But racial discrimination, in its broader manifestations (e.g., refusal to live near blacks) is neither an action of the state nor an action that the state can prohibit, per se. The state can be -- and has been -- empowered to deal with specific manifestations of racial discrimination, manifestations that deprive blacks of the constitutional rights conferred on them by the Thirteenth and Fourteen Amendments, among them the right to vote.

Sandefur concludes by saying,
I’m not trying to offer a systematic (or even coherent!) theoretical* defense of government intervention to correct racist outcomes. I just think that even in the absence of an explicit agreement...private action can be tantamount to state action. That’s why the Civil Rights Acts strike down “patterns and practices” as well as explicit policies.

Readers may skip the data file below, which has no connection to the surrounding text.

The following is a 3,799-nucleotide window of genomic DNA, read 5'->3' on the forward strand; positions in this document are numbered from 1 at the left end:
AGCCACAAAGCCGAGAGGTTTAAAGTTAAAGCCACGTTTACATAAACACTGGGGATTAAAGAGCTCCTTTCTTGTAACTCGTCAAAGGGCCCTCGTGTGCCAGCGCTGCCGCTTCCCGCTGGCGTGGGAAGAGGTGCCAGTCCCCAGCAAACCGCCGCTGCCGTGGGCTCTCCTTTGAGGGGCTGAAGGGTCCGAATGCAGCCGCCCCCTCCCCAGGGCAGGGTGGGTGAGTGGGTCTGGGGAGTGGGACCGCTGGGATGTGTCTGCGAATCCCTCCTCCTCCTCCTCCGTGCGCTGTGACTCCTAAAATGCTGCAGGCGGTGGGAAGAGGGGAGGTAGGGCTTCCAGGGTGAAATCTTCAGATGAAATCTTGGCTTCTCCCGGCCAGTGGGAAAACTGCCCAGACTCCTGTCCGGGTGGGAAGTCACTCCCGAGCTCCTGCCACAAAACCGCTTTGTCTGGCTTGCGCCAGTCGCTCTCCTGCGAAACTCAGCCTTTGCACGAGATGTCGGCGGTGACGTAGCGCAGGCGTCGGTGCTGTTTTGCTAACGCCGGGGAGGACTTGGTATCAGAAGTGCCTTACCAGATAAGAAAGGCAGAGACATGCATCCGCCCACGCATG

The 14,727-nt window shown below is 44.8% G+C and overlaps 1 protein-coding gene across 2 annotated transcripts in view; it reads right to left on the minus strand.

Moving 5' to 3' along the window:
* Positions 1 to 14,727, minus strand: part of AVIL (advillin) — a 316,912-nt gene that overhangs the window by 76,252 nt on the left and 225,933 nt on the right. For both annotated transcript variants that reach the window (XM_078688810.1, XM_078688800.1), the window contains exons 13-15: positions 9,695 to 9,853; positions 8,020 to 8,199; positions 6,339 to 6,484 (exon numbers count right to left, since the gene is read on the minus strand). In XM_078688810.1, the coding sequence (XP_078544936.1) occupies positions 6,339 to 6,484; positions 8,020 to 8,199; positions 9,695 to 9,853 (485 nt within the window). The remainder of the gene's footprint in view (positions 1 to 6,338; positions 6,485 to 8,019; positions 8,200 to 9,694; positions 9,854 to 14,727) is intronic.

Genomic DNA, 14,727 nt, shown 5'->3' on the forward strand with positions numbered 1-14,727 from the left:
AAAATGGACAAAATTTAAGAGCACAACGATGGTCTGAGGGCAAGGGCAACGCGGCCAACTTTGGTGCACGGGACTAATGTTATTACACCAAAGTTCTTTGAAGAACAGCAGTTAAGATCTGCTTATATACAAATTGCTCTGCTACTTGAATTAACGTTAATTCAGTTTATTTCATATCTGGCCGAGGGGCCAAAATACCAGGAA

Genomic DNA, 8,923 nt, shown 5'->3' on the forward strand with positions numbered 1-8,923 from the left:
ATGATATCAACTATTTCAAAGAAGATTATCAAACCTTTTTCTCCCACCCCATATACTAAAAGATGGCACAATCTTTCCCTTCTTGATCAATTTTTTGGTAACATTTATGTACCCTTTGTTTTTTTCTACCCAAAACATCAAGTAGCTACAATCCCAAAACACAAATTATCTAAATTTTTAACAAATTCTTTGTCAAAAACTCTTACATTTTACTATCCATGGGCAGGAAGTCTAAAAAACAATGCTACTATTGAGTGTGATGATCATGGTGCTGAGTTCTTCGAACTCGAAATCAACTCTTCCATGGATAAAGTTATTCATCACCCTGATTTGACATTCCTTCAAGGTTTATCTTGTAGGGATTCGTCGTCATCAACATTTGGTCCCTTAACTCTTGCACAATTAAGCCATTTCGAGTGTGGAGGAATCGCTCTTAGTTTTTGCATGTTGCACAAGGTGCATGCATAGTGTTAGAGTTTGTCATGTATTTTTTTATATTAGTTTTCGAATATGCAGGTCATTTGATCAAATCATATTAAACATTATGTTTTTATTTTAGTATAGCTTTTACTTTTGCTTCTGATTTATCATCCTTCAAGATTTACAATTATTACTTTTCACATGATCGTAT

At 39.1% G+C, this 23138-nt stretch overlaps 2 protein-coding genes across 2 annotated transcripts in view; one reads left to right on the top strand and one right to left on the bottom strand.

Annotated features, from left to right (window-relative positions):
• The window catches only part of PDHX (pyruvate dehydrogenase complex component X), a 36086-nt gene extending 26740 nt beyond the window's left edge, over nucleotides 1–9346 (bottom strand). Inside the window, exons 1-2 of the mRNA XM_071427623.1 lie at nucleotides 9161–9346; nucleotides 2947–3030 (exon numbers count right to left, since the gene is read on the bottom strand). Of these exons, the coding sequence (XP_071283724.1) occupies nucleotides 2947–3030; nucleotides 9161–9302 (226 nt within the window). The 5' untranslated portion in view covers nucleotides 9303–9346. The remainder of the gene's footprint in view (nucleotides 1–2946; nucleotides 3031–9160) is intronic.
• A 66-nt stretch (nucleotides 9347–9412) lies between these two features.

*-I would definitely offer a systematic constitutional defense of such intervention. I think Harlan’s 13th Amendment argument regarding slavery and badges of servitude is absolutely right and that attacks on Jim Crow should have been made under that Amendment, or perhaps the privileges or immunities clause of the 14th amendment, and not under the commerce clause.
There's the crux of the issue. Sandefur believes private action can be tantamount to state action. I disagree, for the reasons I have spelled out in my previous post on the subject and in this one. I further disagree with the validity of Harlan's Thirteenth Amendment argument, and with the striking down of "patterns and practices" of racial discrimination. The use of such broad terms as "badges of servitude" and "patterns and practices" gives the state license to butt into private affairs at will.

Favorite Posts: Affirmative Action and Race